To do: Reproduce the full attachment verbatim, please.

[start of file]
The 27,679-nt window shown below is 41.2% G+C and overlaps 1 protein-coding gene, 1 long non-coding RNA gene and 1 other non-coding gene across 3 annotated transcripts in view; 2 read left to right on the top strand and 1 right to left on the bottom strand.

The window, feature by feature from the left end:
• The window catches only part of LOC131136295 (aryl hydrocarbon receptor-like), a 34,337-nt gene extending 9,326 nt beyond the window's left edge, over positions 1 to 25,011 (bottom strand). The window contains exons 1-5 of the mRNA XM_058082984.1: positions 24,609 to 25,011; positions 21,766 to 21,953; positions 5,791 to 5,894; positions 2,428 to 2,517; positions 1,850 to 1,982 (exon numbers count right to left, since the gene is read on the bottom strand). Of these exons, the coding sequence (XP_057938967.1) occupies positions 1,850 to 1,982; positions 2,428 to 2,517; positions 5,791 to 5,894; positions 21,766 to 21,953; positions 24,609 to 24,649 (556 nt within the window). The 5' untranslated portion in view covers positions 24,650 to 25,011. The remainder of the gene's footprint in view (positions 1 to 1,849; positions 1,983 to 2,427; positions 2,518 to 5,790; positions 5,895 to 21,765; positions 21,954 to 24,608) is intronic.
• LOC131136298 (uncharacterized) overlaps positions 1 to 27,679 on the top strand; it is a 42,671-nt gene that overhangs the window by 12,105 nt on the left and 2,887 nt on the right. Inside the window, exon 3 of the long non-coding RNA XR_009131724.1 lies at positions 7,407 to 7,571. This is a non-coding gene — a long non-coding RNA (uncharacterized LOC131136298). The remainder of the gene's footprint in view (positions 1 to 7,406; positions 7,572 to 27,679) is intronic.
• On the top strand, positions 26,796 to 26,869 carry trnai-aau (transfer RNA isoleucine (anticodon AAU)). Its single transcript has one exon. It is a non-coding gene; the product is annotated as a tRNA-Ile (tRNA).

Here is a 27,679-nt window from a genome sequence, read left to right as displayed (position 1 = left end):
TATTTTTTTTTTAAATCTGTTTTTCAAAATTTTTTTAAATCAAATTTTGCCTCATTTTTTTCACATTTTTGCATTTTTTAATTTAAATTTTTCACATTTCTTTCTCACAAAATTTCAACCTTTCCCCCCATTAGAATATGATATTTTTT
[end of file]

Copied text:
The 27,679-nt window shown below is 41.2% G+C and overlaps 1 protein-coding gene, 1 long non-coding RNA gene and 1 other non-coding gene across 3 annotated transcripts in view; 2 read left to right on the top strand and 1 right to left on the bottom strand.

The window, feature by feature from the left end:
• The window catches only part of LOC131136295 (aryl hydrocarbon receptor-like), a 34,337-nt gene extending 9,326 nt beyond the window's left edge, over positions 1 to 25,011 (bottom strand). The window contains exons 1-5 of the mRNA XM_058082984.1: positions 24,609 to 25,011; positions 21,766 to 21,953; positions 5,791 to 5,894; positions 2,428 to 2,517; positions 1,850 to 1,982 (exon numbers count right to left, since the gene is read on the bottom strand). Of these exons, the coding sequence (XP_057938967.1) occupies positions 1,850 to 1,982; positions 2,428 to 2,517; positions 5,791 to 5,894; positions 21,766 to 21,953; positions 24,609 to 24,649 (556 nt within the window). The 5' untranslated portion in view covers positions 24,650 to 25,011. The remainder of the gene's footprint in view (positions 1 to 1,849; positions 1,983 to 2,427; positions 2,518 to 5,790; positions 5,895 to 21,765; positions 21,954 to 24,608) is intronic.
• LOC131136298 (uncharacterized) overlaps positions 1 to 27,679 on the top strand; it is a 42,671-nt gene that overhangs the window by 12,105 nt on the left and 2,887 nt on the right. Inside the window, exon 3 of the long non-coding RNA XR_009131724.1 lies at positions 7,407 to 7,571. This is a non-coding gene — a long non-coding RNA (uncharacterized LOC131136298). The remainder of the gene's footprint in view (positions 1 to 7,406; positions 7,572 to 27,679) is intronic.
• On the top strand, positions 26,796 to 26,869 carry trnai-aau (transfer RNA isoleucine (anticodon AAU)). Its single transcript has one exon. It is a non-coding gene; the product is annotated as a tRNA-Ile (tRNA).

Here is a 27,679-nt window from a genome sequence, read left to right as displayed (position 1 = left end):
TATTTTTTTTTTAAATCTGTTTTTCAAAATTTTTTTAAATCAAATTTTGCCTCATTTTTTTCACATTTTTGCATTTTTTAATTTAAATTTTTCACATTTCTTTCTCACAAAATTTCAACCTTTCCCCCCATTAGAATATGATATTTTTT